Sunday, 4 November 2012

What does a wargamer do with a redundancy cheque?

So, what should he do?

In my case I have brought forward what I was going to spend some of my retirement tax free lump sum on. I am having a wargames room put in the garden,

Well, when I say "wargames room" I mean a big shed. A big shed with insulation and power. Like model railway buffs have. Only bigger.

The base was laid a week or so ago, and that looked larger than expected. At that point I was wondering whether I had been entirely sensible and may have over done it a bit.


It's quite a big area, as you can see. You can also see where I haven't painted the fence as my old garden shed was in the way.

This project has been slow moving and slightly fraught. We have a slight slope at that end of the garden and the builders wanted to charge silly money to do it (more than the price of the shed!), until Mrs T remembered that someone we knew years ago as a fellow parent at the village school had divorced and remarried a builder. He came in with a decent quote, and also was able to do the insulation for me. That was more than expected, but if I have to do it, it will take me months as I'll probably only get to spend only the odd half day at the weekend on it. Mrs T also tracked down an electrician who gave us a very reasonable quote for running in power and light. So with that and the insulation it'll be quite cosy for a winter's evenings's gaming.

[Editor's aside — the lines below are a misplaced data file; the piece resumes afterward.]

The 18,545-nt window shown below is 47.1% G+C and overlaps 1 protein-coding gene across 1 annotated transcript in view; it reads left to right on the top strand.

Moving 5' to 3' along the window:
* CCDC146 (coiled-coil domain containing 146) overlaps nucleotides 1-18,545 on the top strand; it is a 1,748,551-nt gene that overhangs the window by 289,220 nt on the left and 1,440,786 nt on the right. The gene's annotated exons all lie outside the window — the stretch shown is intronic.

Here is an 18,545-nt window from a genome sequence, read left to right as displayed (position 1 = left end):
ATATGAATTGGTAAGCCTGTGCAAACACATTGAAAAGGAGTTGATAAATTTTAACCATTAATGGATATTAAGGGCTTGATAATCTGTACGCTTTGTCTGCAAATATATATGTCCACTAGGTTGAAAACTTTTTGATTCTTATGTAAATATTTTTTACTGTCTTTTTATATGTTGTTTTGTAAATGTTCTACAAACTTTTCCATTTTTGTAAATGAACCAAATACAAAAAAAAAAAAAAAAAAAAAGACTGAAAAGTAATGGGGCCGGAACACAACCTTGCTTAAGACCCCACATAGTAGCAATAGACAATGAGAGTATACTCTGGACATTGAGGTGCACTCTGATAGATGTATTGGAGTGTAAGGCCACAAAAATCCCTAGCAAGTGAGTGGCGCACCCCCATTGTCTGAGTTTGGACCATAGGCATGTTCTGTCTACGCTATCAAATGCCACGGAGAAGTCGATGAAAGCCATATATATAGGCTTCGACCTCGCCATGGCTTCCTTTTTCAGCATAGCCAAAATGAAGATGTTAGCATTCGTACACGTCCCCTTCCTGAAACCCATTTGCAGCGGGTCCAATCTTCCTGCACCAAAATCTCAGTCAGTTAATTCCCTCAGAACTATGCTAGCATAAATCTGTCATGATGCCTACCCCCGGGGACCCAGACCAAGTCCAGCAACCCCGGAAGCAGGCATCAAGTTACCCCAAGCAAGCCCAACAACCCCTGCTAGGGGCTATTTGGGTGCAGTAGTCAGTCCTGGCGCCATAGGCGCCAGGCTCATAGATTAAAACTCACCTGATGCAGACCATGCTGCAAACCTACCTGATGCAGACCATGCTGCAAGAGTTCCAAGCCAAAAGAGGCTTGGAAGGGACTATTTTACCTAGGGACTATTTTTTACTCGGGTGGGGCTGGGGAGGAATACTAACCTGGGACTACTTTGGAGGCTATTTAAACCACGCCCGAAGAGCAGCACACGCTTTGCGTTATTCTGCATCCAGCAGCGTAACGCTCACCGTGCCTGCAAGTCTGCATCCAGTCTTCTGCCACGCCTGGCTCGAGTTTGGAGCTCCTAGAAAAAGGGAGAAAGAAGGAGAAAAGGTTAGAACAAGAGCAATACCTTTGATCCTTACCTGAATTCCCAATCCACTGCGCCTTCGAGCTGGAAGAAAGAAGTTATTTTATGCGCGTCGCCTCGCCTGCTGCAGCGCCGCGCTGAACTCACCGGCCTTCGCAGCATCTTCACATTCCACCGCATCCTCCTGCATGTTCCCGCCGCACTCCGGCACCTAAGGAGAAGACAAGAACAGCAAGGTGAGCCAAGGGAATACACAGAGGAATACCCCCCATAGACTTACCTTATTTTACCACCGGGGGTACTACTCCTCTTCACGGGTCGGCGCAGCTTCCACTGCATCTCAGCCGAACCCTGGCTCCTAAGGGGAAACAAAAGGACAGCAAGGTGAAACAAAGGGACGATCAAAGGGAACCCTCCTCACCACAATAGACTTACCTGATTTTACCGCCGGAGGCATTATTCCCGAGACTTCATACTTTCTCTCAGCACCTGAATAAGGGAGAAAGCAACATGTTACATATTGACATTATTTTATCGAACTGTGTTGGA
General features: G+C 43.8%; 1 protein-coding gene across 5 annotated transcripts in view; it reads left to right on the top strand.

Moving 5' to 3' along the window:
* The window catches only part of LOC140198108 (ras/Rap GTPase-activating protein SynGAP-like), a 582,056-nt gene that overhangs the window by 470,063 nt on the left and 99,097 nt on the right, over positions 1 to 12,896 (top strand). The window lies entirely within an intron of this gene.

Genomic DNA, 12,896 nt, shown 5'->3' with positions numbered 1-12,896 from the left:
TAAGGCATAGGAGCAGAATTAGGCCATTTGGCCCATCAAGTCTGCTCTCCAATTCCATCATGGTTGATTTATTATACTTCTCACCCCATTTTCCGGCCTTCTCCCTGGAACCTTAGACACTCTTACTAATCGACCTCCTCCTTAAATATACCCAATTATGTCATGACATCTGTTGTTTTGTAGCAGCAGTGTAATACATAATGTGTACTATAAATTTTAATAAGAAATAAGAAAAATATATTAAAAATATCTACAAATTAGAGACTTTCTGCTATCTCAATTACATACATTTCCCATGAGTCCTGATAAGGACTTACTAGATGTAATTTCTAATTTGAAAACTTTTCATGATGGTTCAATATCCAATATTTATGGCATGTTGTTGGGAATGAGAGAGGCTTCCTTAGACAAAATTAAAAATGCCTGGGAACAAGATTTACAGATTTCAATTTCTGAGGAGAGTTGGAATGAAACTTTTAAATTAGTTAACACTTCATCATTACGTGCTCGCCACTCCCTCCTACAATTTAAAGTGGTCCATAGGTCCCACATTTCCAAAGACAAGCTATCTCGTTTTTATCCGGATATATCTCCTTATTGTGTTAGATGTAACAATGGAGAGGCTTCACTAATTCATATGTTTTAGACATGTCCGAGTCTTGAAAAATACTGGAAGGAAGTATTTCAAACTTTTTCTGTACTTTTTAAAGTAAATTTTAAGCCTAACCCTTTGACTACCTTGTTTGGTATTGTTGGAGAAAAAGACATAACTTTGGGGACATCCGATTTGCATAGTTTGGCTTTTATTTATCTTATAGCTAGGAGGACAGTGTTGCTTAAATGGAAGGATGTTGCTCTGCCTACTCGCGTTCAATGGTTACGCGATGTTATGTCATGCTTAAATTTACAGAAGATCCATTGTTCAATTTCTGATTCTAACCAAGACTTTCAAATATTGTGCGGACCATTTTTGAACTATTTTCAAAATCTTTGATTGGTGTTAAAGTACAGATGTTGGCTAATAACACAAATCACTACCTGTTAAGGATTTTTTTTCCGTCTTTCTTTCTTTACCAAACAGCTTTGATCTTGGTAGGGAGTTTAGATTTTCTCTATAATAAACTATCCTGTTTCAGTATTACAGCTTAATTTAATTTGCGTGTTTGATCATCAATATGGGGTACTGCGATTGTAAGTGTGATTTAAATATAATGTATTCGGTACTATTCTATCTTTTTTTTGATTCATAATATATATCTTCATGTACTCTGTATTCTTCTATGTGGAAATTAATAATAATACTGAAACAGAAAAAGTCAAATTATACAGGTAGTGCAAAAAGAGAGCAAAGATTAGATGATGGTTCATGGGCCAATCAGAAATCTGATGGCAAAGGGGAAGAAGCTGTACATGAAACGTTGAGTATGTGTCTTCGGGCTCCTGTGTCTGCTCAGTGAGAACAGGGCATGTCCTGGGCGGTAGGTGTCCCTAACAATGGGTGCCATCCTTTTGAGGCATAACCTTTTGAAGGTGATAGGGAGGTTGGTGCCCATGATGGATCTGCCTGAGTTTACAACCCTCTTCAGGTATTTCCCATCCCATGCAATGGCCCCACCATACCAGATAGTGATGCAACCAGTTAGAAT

We aren't at that stage yet. Delivery of the pieces was on Thursday, in the pouring rain. Luckily we had some large plastic tarpaulins to cover the big heap of bits with. Then the builder came on Friday, when it was cold but dry.

So, here it is. Not insulated and no power yet, but the unit itself is fully assembled (door needs some work as it won't lock). There's a piece of external edging board missing but that shouldn't be an issue and it is mainly for decoration and neatness anyway.